Disney Heroines: Not just innocent cartoons, but also an erotic spectacle!

“The woman is the bearer of meaning, not the maker.”

Written in 1973 and published in 1975, Laura Mulvey’s “Visual pleasure and narrative cinema” studies Hollywood films by deriving from Lacanian psychoanalytical theories as the key to understanding how film creates such a space for female sexual objectification and exploitation through the combination of the patriarchal order of society, and ‘looking’ in itself as a pleasurable act of voyeurism, as “the cinema satisfies a primordial wish for pleasurable looking.”  What it primarily says is that the woman on the screen is the signifier of the male other; it does no hold a meaning of her own. OR rather the difference in the sex is the result where the woman or the heroine represents the image of her own gender and sex, where she is a voiceless spectacle. Mulvey traces the Freudian theory of ‘phallocentrism’ and castration and advances to say that the woman can only exist in relation to the castration and cannot go beyond it.

An erotic spectacle!

An erotic spectacle!

The audience in turn, becomes a voyeur, the spectator for whom the entertainment on the screen is upheld. Several themes emerge from a study done by Towbin, Haddock, Zimmerman, Lund, and Tanner (2011), and three related emerged related to what it means to be a girl/woman: (a) A woman‘s appearance is valued more than her intellect; (b) Women are helpless and in need of protection; (c) Women are domestic and likely to marry. These characters cannot escape their domestic lives and even if they do its only when they meet a prince to offer them salvation, here though, ‘love’ (at first sight) is the only necessary element to further the cause. It’s as if to say that they are lucky enough to get rid of the domestic troubles and meet a guy! Who cares who he is as long as he is pretty and has wealth? Snow White is rescued by a prince and that becomes the whole reason for her to spend her whole life with him.  Even Sleeping Beauty and Cinderella are domestic and show a desire for marriage. To the target audience as it really was for Disney i.e. the young girls, the message that is sent is the romantic dream that wealth and security are the only requirements of a happily ever after.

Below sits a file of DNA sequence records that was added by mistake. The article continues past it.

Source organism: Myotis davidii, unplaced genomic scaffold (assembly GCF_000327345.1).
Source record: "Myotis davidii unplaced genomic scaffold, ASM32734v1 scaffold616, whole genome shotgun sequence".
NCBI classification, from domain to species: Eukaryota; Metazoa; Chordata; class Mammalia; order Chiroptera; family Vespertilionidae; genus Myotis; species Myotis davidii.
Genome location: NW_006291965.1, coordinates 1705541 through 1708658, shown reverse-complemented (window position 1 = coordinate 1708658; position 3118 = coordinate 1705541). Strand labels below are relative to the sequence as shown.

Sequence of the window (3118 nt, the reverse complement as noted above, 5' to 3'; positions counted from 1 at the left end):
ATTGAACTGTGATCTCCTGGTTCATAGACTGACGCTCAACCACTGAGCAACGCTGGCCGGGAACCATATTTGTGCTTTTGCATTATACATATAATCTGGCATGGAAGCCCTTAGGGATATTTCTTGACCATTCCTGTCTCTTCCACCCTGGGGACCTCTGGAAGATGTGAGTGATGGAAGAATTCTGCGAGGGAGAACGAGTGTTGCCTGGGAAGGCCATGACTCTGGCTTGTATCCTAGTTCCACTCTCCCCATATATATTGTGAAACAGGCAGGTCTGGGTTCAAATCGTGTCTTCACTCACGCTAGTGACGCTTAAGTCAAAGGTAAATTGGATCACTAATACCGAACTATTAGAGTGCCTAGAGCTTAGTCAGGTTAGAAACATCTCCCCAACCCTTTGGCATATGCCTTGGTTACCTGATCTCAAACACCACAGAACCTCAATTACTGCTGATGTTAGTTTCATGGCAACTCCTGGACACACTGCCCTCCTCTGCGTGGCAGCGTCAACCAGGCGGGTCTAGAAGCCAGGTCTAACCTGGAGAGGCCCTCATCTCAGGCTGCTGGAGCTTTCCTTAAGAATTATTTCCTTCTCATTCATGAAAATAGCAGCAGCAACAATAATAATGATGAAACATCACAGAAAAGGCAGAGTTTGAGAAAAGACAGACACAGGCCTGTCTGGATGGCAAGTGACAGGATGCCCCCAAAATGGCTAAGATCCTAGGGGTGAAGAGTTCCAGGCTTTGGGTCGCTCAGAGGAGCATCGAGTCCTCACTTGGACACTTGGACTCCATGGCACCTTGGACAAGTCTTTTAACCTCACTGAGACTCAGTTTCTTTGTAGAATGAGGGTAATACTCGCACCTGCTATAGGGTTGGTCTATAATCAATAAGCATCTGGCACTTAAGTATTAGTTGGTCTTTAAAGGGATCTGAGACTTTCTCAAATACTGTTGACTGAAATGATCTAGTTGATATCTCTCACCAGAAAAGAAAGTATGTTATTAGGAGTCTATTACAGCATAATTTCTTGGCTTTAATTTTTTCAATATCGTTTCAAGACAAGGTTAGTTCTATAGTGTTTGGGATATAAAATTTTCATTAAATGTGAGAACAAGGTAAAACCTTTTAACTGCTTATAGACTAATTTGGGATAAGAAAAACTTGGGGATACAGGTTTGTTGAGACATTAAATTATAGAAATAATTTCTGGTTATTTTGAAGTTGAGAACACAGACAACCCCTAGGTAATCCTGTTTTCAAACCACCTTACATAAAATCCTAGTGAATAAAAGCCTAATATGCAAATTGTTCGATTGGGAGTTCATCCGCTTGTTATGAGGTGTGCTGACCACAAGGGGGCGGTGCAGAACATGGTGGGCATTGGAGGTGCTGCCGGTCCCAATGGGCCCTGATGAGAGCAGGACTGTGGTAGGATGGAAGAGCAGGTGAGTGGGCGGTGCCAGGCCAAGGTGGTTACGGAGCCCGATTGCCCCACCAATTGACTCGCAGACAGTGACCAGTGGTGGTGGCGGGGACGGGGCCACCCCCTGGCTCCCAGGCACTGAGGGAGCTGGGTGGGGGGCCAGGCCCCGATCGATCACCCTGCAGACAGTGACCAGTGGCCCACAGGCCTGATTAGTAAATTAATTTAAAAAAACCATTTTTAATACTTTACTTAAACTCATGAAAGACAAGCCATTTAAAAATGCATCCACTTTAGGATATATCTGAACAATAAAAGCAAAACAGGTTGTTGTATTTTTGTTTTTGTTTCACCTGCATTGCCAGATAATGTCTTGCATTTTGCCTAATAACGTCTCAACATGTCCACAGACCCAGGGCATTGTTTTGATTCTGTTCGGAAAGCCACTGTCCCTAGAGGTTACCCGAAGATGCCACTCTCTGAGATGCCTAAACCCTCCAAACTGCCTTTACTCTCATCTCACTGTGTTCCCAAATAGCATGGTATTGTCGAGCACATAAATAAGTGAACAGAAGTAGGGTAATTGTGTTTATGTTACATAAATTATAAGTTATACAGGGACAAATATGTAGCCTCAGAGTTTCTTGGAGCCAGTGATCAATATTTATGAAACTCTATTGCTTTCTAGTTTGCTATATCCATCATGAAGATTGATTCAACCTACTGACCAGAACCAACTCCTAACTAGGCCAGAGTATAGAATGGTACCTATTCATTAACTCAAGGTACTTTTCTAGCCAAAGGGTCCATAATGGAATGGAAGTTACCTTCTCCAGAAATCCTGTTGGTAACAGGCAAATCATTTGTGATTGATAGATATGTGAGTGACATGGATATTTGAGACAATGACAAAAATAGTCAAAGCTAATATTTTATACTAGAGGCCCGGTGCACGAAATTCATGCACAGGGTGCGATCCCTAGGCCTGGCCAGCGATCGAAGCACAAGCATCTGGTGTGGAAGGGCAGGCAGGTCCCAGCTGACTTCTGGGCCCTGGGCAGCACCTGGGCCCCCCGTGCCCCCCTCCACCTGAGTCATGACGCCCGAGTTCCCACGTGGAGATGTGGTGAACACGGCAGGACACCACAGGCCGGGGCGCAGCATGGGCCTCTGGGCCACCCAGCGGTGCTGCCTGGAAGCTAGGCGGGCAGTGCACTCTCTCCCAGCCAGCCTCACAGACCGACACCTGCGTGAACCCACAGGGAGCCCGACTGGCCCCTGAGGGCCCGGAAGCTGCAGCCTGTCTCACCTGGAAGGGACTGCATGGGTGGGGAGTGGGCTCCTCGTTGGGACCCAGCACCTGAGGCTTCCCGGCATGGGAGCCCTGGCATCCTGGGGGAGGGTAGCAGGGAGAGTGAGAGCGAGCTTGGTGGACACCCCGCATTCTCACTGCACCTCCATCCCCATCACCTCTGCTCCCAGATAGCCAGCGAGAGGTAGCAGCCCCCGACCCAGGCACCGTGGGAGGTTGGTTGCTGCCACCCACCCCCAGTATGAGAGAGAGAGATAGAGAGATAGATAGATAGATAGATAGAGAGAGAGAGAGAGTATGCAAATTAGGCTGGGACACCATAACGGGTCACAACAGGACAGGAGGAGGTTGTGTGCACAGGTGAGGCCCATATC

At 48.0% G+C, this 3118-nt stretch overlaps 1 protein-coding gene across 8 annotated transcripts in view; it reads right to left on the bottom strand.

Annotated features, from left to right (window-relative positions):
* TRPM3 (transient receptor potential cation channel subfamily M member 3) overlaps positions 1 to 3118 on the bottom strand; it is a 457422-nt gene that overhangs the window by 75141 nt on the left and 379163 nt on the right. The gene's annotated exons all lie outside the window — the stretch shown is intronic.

The pleasure in looking

Looking offers a source of pleasure; cinema offers us that. The idea circumvents around the Freudian idea of voyeuristic activities of children i.e. the desire to see and make sure of the private and the forbidden. Mulvey compares it further to perversion, that of a peeping tom deriving his pleasure from looking. Now cinema develops this idea of scopophilia into a narcissistic aspect. “The curiosity and the wish to look intermingle with a fascination with likeness and recognition”  Lacan has compared this to the mirror phase where looking at oneself in the mirror results in him/her identifying the mirror image to be more complete and more perfect than he/she experience his/her own body. The Disney films offer the same idea. The heroines are beautiful with perfect features and attributes. They are a treat to look at. The intention was to make the spectator imagine that they were perfect as they were. Somehow it backfired. Young girls and middle aged women want to do anything they need to in order to feel like ‘princesses’ as they used to. They have attached themselves to an abstract metaphor of beauty and they can’t seem to let go. No amount of surgeries and cosmetics can somehow make up for it.

“Fairy tales have been around for centuries, little girls have always liked pretty dresses, and even most of the Disney princesses should, if there were justice in the world, be using Botox by now, (Disney’s Snow White was a teen in the 1937 film, which would (now) put her well into her 80s). But once upon a time, the Disney princesses lived their separate lives, waiting innocuously for their princes to come. You could buy a “Cinderella” book or a “Little Mermaid” doll, but, when you did so, you were establishing an allegiance to a particular character’s story, not to an abstract “Princess Concept.” The princesses lived separately and were marketed separately.” – Rosa Brooks.